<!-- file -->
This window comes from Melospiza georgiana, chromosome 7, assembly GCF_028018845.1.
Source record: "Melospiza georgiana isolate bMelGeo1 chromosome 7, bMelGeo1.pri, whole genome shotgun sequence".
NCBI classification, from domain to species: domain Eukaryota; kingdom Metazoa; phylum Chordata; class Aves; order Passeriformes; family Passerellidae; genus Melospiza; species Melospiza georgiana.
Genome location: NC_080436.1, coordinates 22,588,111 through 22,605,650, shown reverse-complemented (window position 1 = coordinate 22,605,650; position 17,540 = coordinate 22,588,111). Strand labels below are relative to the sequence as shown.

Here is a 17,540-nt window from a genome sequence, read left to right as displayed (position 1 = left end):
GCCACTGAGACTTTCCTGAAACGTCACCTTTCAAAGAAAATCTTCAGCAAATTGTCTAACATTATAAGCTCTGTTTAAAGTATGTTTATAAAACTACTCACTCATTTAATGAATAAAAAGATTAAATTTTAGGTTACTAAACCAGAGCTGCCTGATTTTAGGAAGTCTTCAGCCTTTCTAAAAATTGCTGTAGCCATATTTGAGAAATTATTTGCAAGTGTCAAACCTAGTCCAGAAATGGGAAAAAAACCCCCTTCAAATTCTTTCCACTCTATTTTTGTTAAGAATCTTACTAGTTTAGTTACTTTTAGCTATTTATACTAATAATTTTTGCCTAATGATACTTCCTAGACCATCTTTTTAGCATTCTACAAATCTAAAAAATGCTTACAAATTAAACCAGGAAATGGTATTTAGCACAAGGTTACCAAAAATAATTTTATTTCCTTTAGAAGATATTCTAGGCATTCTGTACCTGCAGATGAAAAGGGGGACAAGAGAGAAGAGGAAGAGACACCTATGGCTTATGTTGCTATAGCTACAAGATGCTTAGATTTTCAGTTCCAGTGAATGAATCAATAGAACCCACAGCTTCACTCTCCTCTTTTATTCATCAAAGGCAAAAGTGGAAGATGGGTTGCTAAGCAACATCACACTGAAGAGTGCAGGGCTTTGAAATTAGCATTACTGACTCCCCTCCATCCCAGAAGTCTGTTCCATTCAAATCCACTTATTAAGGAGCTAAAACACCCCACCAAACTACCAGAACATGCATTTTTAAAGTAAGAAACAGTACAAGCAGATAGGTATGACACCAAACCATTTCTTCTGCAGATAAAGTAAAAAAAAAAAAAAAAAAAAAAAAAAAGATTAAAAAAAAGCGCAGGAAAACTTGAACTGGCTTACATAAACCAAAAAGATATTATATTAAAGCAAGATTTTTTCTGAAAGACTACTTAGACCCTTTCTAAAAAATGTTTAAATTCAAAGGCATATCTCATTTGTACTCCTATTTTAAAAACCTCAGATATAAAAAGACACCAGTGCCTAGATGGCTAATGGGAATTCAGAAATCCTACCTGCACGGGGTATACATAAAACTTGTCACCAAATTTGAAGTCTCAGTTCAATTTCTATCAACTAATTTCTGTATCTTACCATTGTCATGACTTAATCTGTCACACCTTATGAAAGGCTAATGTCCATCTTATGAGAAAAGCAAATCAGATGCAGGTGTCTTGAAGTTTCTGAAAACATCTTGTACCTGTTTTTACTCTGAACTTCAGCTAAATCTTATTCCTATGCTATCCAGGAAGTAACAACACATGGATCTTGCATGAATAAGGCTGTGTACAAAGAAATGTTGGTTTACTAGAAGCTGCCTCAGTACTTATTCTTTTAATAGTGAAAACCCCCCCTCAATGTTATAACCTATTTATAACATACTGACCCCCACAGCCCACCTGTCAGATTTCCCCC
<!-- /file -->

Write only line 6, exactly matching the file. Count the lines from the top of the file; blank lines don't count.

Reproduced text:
GCCACTGAGACTTTCCTGAAACGTCACCTTTCAAAGAAAATCTTCAGCAAATTGTCTAACATTATAAGCTCTGTTTAAAGTATGTTTATAAAACTACTCACTCATTTAATGAATAAAAAGATTAAATTTTAGGTTACTAAACCAGAGCTGCCTGATTTTAGGAAGTCTTCAGCCTTTCTAAAAATTGCTGTAGCCATATTTGAGAAATTATTTGCAAGTGTCAAACCTAGTCCAGAAATGGGAAAAAAACCCCCTTCAAATTCTTTCCACTCTATTTTTGTTAAGAATCTTACTAGTTTAGTTACTTTTAGCTATTTATACTAATAATTTTTGCCTAATGATACTTCCTAGACCATCTTTTTAGCATTCTACAAATCTAAAAAATGCTTACAAATTAAACCAGGAAATGGTATTTAGCACAAGGTTACCAAAAATAATTTTATTTCCTTTAGAAGATATTCTAGGCATTCTGTACCTGCAGATGAAAAGGGGGACAAGAGAGAAGAGGAAGAGACACCTATGGCTTATGTTGCTATAGCTACAAGATGCTTAGATTTTCAGTTCCAGTGAATGAATCAATAGAACCCACAGCTTCACTCTCCTCTTTTATTCATCAAAGGCAAAAGTGGAAGATGGGTTGCTAAGCAACATCACACTGAAGAGTGCAGGGCTTTGAAATTAGCATTACTGACTCCCCTCCATCCCAGAAGTCTGTTCCATTCAAATCCACTTATTAAGGAGCTAAAACACCCCACCAAACTACCAGAACATGCATTTTTAAAGTAAGAAACAGTACAAGCAGATAGGTATGACACCAAACCATTTCTTCTGCAGATAAAGTAAAAAAAAAAAAAAAAAAAAAAAAAAAGATTAAAAAAAAGCGCAGGAAAACTTGAACTGGCTTACATAAACCAAAAAGATATTATATTAAAGCAAGATTTTTTCTGAAAGACTACTTAGACCCTTTCTAAAAAATGTTTAAATTCAAAGGCATATCTCATTTGTACTCCTATTTTAAAAACCTCAGATATAAAAAGACACCAGTGCCTAGATGGCTAATGGGAATTCAGAAATCCTACCTGCACGGGGTATACATAAAACTTGTCACCAAATTTGAAGTCTCAGTTCAATTTCTATCAACTAATTTCTGTATCTTACCATTGTCATGACTTAATCTGTCACACCTTATGAAAGGCTAATGTCCATCTTATGAGAAAAGCAAATCAGATGCAGGTGTCTTGAAGTTTCTGAAAACATCTTGTACCTGTTTTTACTCTGAACTTCAGCTAAATCTTATTCCTATGCTATCCAGGAAGTAACAACACATGGATCTTGCATGAATAAGGCTGTGTACAAAGAAATGTTGGTTTACTAGAAGCTGCCTCAGTACTTATTCTTTTAATAGTGAAAACCCCCCCTCAATGTTATAACCTATTTATAACATACTGACCCCCACAGCCCACCTGTCAGATTTCCCCC